The main thing was, the story’s about the loss of innocence, how a kid turns into an emotional cripple and a killing machine, and how you cut off every emotion that you have in order to save yourself. Because even if they don’t kill you, they’re gonna kill your innocence. And to portray that innocence, I wanted someone that a German audience doesn’t associate with another role. It really was his first day in front of the camera, the first day of the shoot.

How carefully did you have to plan for the immersive battle scenes?
We sat down for months to plan and storyboard every shot, especially of the battle scenes, to try to figure out how to do it. We wouldn’t design a shot without knowing how it would be possible to shoot it. And if you now compare the storyboards with the edit, it’s pretty much exactly the same.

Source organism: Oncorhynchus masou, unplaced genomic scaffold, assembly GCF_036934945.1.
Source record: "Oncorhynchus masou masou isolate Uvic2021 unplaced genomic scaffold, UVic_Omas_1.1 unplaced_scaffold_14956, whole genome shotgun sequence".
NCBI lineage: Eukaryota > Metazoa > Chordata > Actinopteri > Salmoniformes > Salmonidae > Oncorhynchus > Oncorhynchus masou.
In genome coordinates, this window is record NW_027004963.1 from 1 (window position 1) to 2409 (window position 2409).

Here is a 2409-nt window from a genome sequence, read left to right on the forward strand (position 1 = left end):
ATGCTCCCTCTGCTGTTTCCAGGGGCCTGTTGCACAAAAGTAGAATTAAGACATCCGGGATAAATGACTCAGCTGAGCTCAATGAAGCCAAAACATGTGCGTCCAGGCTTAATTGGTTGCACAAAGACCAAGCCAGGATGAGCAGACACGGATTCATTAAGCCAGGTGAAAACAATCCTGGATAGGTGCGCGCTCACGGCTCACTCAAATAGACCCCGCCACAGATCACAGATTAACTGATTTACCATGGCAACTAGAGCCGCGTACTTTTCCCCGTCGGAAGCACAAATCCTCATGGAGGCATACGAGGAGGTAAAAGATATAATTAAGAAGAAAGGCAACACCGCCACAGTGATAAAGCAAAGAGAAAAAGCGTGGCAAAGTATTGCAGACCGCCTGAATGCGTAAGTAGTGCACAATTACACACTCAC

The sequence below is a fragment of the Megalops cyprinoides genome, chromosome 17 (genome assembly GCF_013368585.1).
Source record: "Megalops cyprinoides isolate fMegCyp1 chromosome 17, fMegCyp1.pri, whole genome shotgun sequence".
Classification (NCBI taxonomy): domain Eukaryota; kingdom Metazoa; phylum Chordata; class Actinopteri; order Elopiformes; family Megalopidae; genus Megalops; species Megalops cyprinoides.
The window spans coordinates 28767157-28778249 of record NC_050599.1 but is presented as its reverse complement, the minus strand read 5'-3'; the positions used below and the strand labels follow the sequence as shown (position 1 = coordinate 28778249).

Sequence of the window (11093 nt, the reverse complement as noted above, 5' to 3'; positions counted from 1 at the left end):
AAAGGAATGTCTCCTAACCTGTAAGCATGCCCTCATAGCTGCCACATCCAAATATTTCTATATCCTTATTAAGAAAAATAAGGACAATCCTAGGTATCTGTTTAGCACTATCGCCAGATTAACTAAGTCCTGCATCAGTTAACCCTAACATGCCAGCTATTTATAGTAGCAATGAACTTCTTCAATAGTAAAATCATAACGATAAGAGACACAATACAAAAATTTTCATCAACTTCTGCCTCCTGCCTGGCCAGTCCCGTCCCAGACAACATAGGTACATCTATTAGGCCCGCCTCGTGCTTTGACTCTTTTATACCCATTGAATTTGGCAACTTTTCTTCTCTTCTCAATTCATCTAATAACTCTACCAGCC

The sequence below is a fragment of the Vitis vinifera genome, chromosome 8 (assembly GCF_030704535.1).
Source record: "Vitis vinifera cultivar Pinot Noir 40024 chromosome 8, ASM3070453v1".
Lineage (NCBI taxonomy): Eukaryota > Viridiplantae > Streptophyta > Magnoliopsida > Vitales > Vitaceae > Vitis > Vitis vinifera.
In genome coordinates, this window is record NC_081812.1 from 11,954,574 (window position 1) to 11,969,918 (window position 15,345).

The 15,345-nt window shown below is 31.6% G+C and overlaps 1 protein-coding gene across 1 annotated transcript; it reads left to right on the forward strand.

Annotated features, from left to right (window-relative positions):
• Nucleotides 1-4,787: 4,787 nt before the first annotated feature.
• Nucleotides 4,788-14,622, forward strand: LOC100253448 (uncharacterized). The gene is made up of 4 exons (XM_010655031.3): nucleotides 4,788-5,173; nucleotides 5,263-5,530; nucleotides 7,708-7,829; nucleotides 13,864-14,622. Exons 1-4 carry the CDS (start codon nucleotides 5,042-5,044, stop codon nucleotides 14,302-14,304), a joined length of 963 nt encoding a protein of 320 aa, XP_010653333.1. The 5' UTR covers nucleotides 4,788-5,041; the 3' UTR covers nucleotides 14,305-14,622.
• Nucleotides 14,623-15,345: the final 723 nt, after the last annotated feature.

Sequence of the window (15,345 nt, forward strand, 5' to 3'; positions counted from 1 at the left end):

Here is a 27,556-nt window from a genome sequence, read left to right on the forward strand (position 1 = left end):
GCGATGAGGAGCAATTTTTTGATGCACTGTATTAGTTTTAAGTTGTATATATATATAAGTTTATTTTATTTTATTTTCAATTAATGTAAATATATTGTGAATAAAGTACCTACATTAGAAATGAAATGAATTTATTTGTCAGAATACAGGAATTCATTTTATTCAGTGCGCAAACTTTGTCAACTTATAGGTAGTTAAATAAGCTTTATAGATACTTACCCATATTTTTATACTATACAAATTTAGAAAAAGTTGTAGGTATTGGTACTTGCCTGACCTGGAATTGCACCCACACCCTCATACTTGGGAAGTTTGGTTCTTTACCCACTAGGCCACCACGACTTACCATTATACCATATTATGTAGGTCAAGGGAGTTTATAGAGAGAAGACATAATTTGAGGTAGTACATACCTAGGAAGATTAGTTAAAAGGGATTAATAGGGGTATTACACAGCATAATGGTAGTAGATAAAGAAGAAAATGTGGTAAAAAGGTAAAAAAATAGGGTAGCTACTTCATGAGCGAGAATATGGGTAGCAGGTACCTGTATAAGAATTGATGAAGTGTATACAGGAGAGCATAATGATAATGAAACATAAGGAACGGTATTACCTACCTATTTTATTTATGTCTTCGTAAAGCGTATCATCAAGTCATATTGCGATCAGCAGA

I always try to put the audience into the main characters — mainly in our case, the protagonist Paul Bäumer. I want the audience in his shoes or right there over his shoulder so that they get a visceral experience, the physical experience of what this kid is going through. I want them to come out of the movie and feel like, “I just went through this.”

Read more from the International Film Issue here.

Catie Laffoon for TheWrap